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Re: FileAPI use case: making an image downloading app

From: Keean Schupke <keean@fry-it.com>
Date: Sun, 19 Dec 2010 09:29:14 +0000
Message-ID: <AANLkTimcjt35eCjM+xY9RNOWdDDf5U9GFNFbG7WHdtC4@mail.gmail.com>
To: Charles Pritchard <chuck@jumis.com>
Cc: "Gregg Tavares (wrk)" <gman@google.com>, Web Applications Working Group WG <public-webapps@w3.org>
On 18 December 2010 17:38, Charles Pritchard <chuck@jumis.com> wrote:

>  On 12/17/2010 5:03 PM, Gregg Tavares (wrk) wrote:
> On Fri, Dec 17, 2010 at 4:16 PM, Charles Pritchard <chuck@jumis.com>wrote:
>> We're actively developing such functionality.
>> The limit per directory is for the sake of the os file system. If you want
>> to create a data store, use indexedDB or use standard file system practices
>> (create a subdirectory tree).
>  I think you're missing the point. If I have a folder with 6000 files on
> some server and I want to mirror that through the FileAPI to the user's
> local machine I'm screwed. I can't **mirror** it if it's not a mirror.
> I'm not missing the point. I'm actively developing an app that downloads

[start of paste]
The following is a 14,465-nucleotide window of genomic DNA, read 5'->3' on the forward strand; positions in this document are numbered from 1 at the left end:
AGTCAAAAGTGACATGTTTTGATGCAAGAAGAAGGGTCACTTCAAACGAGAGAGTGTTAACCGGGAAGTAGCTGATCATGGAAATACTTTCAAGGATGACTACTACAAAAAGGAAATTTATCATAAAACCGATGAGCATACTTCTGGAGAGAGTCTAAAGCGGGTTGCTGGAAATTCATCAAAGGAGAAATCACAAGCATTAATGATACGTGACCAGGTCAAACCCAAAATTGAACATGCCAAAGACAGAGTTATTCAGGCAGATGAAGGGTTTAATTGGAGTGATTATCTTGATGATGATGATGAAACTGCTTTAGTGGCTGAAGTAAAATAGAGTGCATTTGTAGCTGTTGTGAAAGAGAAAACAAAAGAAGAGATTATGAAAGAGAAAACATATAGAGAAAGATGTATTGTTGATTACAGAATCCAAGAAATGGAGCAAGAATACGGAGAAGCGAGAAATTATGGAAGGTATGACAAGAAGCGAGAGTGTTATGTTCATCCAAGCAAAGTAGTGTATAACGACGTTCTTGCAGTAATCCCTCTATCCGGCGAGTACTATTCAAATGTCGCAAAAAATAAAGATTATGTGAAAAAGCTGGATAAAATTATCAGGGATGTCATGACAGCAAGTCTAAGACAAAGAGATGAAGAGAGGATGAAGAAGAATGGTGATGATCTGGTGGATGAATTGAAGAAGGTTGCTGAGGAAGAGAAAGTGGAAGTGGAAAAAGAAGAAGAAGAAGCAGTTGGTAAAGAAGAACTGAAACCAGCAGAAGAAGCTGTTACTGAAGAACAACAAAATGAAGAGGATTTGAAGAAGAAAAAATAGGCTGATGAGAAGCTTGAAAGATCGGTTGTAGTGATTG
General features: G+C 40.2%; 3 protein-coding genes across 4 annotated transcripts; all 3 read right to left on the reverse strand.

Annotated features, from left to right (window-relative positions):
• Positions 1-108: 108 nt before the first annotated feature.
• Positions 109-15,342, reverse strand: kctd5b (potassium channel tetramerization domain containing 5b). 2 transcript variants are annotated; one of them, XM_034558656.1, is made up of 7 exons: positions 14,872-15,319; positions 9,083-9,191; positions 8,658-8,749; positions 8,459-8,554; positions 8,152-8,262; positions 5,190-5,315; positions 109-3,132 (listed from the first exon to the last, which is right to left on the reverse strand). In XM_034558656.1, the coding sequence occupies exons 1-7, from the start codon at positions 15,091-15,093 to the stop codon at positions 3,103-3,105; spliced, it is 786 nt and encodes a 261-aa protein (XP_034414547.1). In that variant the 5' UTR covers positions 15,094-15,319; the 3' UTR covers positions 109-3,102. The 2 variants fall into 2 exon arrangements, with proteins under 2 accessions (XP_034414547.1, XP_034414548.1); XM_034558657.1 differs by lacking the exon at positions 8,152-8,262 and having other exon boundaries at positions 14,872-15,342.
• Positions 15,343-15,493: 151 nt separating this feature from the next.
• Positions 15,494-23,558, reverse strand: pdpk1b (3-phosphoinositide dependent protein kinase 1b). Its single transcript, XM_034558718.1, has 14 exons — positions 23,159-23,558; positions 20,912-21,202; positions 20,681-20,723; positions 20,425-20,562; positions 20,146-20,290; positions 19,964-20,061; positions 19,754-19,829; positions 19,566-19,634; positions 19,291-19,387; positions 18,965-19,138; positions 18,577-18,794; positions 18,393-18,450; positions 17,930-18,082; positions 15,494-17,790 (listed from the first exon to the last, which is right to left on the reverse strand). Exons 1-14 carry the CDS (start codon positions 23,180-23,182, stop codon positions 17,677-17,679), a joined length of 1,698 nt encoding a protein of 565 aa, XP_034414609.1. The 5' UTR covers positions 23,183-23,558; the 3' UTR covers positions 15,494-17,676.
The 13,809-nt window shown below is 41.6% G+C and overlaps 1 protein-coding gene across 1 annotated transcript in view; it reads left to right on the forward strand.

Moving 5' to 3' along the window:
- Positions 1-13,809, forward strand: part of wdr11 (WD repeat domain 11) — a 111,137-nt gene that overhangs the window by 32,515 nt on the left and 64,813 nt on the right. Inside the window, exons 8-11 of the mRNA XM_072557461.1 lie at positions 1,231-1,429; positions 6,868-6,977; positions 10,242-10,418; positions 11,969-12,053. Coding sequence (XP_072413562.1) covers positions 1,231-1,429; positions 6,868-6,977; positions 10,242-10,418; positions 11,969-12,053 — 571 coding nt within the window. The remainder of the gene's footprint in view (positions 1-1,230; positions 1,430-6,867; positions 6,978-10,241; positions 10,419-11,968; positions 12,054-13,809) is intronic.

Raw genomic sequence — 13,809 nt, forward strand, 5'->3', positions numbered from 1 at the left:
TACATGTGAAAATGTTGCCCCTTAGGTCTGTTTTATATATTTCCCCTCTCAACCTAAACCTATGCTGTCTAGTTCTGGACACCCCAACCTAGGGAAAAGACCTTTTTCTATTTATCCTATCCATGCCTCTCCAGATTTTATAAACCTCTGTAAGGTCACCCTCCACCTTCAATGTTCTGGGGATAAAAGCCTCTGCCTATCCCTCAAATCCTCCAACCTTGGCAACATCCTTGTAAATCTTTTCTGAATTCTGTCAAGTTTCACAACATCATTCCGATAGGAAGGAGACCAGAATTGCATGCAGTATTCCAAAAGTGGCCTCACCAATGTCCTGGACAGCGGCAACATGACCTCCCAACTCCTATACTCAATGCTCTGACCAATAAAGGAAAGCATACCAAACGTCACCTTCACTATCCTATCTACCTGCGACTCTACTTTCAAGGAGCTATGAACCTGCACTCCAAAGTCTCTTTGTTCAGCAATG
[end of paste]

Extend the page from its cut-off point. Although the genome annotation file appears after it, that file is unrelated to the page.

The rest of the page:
> images from photo sites.
> A strict Mirror (lets use a capital M) is something you're not going to
> pull off with the File System API at this time.
> You can't set meta data, like permissions/flags and modification/creation
> dates. Developing a Mirror is not feasible with the current API.
> You can't create a direct Mirror, one which would work seamlessly with
> "rsync".
> You can "mirror", the data on a remote server, and check that the data
> already exists on your file system,
> by using a subdirectory system, much like the two level directory structure
> that many cache apps use (like Squid).
>   Disk space availability (quota) is an issue no matter what happens. When
>> downloading 1000 images, you'll still only be doing so x at a time.
>  I don't see the point you're trying to make here. I don't know the size
> of the images before hand. Many internet APIs make getting the sizes
> prohibitively expensive. One REST call per file. So before I can download a
> single file I'd have to issue 1000 REST XHRs to find the sizes of the files